IPv6 to 1-wire protocol translator

[Fli] assembled an AVR based system that can assign IPv6 addresses to 1-wire components. An AVR ATmega644 microcontroller is used in conjunction with an ENC28J60 ethernet controller chip. To get up and running with IPv6 on this meek hardware [Fli] ported the uIPv6 stack from the contiki project over to the AVR framework. Although he encountered some hardware snafus along the way, in the end he managed to get five sensors connected to the device, each with their own IP assigned using the stack’s alias capability.

This is great if you’re looking for a low-cost IPv6 solution. We’re not sure if there’s much demand for that, but it’s useful for that 1-wire home automation setup you’re considering.

16 thoughts on “IPv6 to 1-wire protocol translator

  1. It’s reassuring to see that people are already considering embedded devices and IPv6 compatibility in the hacking world. How many devices are still using RS232 nowadays, even though USB is so common? How many projects use USB-serial emulation instead of creating real USB drivers, simply because it’s so much simpler? The fact that IPv6 will mostly be networking as usual, just with a different addressing scheme, makes me feel like it has serious potential in the hacking community for quick adoption. This in turn may ease (or force a speed up of) the transition in the general market.

  2. If the interface is for one-off config, why not use the simplest possible? The overheads of this maybe fine for something that needs to be network-connected, but otherwise the simplicity of USB-serial emulation is best.

  3. CH: Oh, certainly USB-serial emulation is the best for many simple situations (like the arduino). Direct USB is more complex, and I imagine this is why we see it in fewer projects, coupled with the fact that Serial data speeds are sufficient for most communication between a small device and a computer. My impression so far is that IPv6 is not as tough to implement, and might see faster and wider adoption for one-off network projects than USB-HID or other USB driven stuff has seen has for similar, non-network projects.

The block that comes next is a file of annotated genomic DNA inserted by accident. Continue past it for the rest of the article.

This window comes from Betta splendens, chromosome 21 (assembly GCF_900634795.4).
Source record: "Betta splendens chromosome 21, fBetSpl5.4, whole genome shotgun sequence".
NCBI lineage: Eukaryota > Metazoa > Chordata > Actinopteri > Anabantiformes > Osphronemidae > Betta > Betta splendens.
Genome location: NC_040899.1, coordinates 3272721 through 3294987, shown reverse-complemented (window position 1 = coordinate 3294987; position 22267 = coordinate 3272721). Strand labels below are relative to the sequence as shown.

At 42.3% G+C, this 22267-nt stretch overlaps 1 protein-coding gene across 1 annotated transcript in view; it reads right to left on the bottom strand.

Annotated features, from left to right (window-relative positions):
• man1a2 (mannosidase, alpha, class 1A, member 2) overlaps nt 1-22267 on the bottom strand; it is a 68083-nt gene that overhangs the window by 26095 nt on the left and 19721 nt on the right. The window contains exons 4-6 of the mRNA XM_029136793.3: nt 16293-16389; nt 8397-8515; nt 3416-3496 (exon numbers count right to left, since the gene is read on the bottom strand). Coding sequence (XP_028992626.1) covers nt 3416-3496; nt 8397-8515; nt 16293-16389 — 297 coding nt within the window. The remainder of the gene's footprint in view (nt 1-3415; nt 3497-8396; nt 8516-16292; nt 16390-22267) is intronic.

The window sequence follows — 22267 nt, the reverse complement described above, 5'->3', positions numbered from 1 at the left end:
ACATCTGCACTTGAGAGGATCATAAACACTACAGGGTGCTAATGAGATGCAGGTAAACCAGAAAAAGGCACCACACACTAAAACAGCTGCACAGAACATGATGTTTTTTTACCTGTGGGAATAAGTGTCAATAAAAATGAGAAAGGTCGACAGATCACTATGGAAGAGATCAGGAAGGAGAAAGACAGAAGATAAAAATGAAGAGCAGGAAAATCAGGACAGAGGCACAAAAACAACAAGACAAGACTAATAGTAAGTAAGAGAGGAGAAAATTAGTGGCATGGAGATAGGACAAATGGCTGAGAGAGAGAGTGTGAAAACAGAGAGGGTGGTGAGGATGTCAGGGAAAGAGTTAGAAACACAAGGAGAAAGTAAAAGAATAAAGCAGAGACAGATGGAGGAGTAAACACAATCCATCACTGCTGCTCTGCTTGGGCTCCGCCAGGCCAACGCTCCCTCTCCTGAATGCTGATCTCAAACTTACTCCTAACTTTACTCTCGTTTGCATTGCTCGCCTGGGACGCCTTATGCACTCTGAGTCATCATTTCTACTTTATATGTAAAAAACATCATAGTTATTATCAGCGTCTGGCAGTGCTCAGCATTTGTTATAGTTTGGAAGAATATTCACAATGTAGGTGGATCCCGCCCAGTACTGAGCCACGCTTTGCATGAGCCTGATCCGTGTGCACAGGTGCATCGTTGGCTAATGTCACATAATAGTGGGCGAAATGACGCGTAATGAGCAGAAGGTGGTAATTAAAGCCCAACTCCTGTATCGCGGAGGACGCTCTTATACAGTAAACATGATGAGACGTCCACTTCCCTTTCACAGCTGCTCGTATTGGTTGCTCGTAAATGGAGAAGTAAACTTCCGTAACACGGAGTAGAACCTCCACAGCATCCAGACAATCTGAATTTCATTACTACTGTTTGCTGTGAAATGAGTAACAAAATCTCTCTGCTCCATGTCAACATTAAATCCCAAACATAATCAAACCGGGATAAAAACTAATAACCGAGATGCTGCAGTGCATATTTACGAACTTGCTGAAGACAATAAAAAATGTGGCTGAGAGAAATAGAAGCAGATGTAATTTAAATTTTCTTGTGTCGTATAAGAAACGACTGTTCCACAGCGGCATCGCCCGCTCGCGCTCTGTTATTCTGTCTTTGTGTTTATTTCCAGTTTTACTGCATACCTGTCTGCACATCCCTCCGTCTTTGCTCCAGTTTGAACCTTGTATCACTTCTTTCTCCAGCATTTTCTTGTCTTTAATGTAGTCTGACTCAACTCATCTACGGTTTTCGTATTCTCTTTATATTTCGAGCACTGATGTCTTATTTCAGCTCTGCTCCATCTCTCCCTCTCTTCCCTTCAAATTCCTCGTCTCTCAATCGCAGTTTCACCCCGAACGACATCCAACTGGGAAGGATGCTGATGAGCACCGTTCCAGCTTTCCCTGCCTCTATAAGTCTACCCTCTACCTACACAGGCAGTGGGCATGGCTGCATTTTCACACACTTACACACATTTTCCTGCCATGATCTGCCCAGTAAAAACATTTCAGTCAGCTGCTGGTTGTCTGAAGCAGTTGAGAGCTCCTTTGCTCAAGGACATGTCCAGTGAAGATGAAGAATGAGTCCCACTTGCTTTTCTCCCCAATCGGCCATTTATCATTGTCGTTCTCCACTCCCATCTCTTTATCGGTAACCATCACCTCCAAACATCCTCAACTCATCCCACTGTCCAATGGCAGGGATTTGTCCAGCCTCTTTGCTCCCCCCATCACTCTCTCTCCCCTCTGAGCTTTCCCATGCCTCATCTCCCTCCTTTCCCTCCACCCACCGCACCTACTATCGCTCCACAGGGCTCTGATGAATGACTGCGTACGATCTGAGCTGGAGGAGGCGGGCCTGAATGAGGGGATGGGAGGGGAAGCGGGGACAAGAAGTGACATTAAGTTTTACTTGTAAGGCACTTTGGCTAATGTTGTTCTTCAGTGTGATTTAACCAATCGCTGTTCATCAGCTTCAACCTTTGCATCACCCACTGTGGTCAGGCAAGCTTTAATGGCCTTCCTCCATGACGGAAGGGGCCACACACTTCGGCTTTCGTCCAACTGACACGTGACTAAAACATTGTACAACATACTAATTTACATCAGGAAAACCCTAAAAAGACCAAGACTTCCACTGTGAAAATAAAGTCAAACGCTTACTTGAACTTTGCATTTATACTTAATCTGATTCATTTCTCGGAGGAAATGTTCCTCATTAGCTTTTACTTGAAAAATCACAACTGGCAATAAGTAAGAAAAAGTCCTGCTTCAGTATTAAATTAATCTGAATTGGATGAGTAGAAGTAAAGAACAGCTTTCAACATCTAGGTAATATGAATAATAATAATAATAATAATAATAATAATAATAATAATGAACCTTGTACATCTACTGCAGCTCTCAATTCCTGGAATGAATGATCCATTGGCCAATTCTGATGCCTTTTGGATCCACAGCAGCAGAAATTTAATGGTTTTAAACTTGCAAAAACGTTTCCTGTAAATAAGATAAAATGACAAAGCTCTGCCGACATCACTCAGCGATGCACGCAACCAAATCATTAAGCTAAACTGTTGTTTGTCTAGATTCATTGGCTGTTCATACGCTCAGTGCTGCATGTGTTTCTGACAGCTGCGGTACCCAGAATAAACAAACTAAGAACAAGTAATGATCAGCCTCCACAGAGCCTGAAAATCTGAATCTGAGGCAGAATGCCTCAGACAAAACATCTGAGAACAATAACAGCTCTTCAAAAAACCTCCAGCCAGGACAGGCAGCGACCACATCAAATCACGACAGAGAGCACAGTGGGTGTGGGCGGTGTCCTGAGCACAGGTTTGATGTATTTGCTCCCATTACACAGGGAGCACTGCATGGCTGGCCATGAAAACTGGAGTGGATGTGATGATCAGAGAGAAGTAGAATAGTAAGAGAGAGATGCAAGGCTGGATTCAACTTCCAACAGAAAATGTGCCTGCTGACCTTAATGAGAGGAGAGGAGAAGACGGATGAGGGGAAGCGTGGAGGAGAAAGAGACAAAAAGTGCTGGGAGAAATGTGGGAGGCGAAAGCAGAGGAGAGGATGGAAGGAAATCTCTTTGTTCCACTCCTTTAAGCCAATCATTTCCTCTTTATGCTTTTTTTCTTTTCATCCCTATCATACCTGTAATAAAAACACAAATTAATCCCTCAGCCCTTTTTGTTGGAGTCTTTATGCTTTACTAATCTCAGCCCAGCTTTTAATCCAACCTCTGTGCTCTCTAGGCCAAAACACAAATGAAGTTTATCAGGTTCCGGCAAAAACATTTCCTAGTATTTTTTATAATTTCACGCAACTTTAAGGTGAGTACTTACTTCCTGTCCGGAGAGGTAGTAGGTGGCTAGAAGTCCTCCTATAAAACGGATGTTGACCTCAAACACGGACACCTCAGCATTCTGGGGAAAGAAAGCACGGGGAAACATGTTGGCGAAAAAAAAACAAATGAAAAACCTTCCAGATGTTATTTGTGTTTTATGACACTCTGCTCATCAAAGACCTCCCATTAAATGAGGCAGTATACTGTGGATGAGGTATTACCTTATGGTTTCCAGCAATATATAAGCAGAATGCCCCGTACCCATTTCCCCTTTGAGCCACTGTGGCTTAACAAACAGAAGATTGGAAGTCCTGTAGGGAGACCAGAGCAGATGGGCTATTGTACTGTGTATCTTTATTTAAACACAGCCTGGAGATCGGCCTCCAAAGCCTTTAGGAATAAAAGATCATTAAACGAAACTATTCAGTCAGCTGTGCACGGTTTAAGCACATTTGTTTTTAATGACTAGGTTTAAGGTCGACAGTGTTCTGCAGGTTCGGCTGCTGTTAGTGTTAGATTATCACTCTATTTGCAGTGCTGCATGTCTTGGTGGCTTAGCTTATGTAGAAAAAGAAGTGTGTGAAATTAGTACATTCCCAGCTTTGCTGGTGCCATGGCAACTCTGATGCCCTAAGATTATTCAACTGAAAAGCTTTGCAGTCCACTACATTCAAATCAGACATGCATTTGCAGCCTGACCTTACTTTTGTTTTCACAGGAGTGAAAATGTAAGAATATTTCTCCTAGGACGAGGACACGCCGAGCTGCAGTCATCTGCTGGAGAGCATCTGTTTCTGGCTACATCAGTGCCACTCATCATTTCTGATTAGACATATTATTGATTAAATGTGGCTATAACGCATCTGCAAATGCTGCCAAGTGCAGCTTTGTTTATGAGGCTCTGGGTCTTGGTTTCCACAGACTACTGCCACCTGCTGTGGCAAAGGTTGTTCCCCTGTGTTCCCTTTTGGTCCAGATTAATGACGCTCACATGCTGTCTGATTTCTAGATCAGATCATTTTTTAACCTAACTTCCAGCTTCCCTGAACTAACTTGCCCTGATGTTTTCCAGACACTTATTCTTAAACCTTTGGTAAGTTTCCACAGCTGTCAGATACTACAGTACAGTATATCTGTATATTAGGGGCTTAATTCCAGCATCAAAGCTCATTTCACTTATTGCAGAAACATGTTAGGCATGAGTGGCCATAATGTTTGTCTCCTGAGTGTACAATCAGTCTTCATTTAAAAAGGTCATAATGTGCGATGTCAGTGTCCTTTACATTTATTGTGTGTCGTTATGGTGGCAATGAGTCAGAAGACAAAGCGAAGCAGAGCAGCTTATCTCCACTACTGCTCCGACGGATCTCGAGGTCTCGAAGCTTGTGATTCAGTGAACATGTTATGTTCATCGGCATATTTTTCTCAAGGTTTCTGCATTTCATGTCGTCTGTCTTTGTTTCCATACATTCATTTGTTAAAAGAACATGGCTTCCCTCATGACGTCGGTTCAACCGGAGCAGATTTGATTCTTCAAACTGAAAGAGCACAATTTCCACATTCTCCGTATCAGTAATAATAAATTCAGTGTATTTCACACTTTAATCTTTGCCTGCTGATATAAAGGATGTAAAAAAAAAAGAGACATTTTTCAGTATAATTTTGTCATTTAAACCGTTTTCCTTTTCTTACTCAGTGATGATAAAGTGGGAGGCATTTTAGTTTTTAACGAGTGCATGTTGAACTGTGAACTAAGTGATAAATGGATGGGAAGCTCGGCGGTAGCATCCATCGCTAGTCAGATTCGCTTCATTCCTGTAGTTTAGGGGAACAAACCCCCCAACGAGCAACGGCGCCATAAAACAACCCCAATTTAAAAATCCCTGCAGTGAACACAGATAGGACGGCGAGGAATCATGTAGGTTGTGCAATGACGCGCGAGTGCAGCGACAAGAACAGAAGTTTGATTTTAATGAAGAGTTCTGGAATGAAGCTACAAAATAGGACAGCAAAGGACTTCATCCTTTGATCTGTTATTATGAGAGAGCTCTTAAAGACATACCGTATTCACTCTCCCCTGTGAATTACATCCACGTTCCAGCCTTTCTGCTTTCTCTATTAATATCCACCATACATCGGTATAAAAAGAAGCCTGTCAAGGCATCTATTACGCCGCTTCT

4. I’m with Christian and hueyduck – I think this has has been done long ago at ethersex.de. Nice work though, the new stack might be smaller than ethersex plus there’s a little Web server too. All <3kB.

  5. @EvilNCarnate: IPv4 would be fine on a LAN, but the idea here is that the devices can be accessed anywhere on the net without ugly hacks like NAT.

  6. They can warn you about something before it goes too far into development, and you can avoid getting a bad reputation due to misunderstandings. You are also able to get web site services and document translation services. You may think you can speak the specific language well, but how well can you read it, and how well can you write it? Putting together press releases and a special website would be incredibly hard if not impossible, and you wouldn’t be able to visit rival websites, either.

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